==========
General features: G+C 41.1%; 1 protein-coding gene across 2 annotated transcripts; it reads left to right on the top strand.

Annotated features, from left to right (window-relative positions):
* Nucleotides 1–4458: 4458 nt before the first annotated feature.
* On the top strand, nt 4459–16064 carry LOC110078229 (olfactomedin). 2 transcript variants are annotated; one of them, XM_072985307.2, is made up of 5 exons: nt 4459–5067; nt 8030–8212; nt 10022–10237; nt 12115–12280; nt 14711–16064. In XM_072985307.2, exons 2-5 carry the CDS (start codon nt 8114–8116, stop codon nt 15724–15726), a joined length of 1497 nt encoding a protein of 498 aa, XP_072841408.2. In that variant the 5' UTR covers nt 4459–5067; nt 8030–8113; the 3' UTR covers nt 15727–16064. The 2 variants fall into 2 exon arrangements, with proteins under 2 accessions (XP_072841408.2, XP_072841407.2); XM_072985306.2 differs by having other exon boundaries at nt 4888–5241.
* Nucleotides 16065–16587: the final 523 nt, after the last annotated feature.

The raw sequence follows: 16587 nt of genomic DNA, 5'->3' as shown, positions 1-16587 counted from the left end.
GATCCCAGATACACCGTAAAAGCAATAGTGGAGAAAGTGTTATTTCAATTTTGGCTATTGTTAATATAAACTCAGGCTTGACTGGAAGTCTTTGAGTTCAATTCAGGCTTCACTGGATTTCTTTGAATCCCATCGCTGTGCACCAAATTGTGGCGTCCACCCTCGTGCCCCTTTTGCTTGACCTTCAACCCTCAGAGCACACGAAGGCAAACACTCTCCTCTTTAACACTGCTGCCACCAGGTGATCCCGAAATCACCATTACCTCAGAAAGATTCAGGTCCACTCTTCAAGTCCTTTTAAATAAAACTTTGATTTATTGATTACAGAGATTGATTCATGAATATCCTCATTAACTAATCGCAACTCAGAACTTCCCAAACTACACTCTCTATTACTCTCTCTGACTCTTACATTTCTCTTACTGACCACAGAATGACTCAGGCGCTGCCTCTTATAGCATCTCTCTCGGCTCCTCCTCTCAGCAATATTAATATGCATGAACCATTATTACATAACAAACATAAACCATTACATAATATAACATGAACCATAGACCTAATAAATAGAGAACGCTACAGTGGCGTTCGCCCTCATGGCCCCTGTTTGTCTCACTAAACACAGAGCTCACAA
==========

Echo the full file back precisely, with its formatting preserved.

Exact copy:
General features: G+C 41.1%; 1 protein-coding gene across 2 annotated transcripts; it reads left to right on the top strand.

Annotated features, from left to right (window-relative positions):
* Nucleotides 1–4458: 4458 nt before the first annotated feature.
* On the top strand, nt 4459–16064 carry LOC110078229 (olfactomedin). 2 transcript variants are annotated; one of them, XM_072985307.2, is made up of 5 exons: nt 4459–5067; nt 8030–8212; nt 10022–10237; nt 12115–12280; nt 14711–16064. In XM_072985307.2, exons 2-5 carry the CDS (start codon nt 8114–8116, stop codon nt 15724–15726), a joined length of 1497 nt encoding a protein of 498 aa, XP_072841408.2. In that variant the 5' UTR covers nt 4459–5067; nt 8030–8113; the 3' UTR covers nt 15727–16064. The 2 variants fall into 2 exon arrangements, with proteins under 2 accessions (XP_072841408.2, XP_072841407.2); XM_072985306.2 differs by having other exon boundaries at nt 4888–5241.
* Nucleotides 16065–16587: the final 523 nt, after the last annotated feature.

The raw sequence follows: 16587 nt of genomic DNA, 5'->3' as shown, positions 1-16587 counted from the left end.
GATCCCAGATACACCGTAAAAGCAATAGTGGAGAAAGTGTTATTTCAATTTTGGCTATTGTTAATATAAACTCAGGCTTGACTGGAAGTCTTTGAGTTCAATTCAGGCTTCACTGGATTTCTTTGAATCCCATCGCTGTGCACCAAATTGTGGCGTCCACCCTCGTGCCCCTTTTGCTTGACCTTCAACCCTCAGAGCACACGAAGGCAAACACTCTCCTCTTTAACACTGCTGCCACCAGGTGATCCCGAAATCACCATTACCTCAGAAAGATTCAGGTCCACTCTTCAAGTCCTTTTAAATAAAACTTTGATTTATTGATTACAGAGATTGATTCATGAATATCCTCATTAACTAATCGCAACTCAGAACTTCCCAAACTACACTCTCTATTACTCTCTCTGACTCTTACATTTCTCTTACTGACCACAGAATGACTCAGGCGCTGCCTCTTATAGCATCTCTCTCGGCTCCTCCTCTCAGCAATATTAATATGCATGAACCATTATTACATAACAAACATAAACCATTACATAATATAACATGAACCATAGACCTAATAAATAGAGAACGCTACAGTGGCGTTCGCCCTCATGGCCCCTGTTTGTCTCACTAAACACAGAGCTCACAA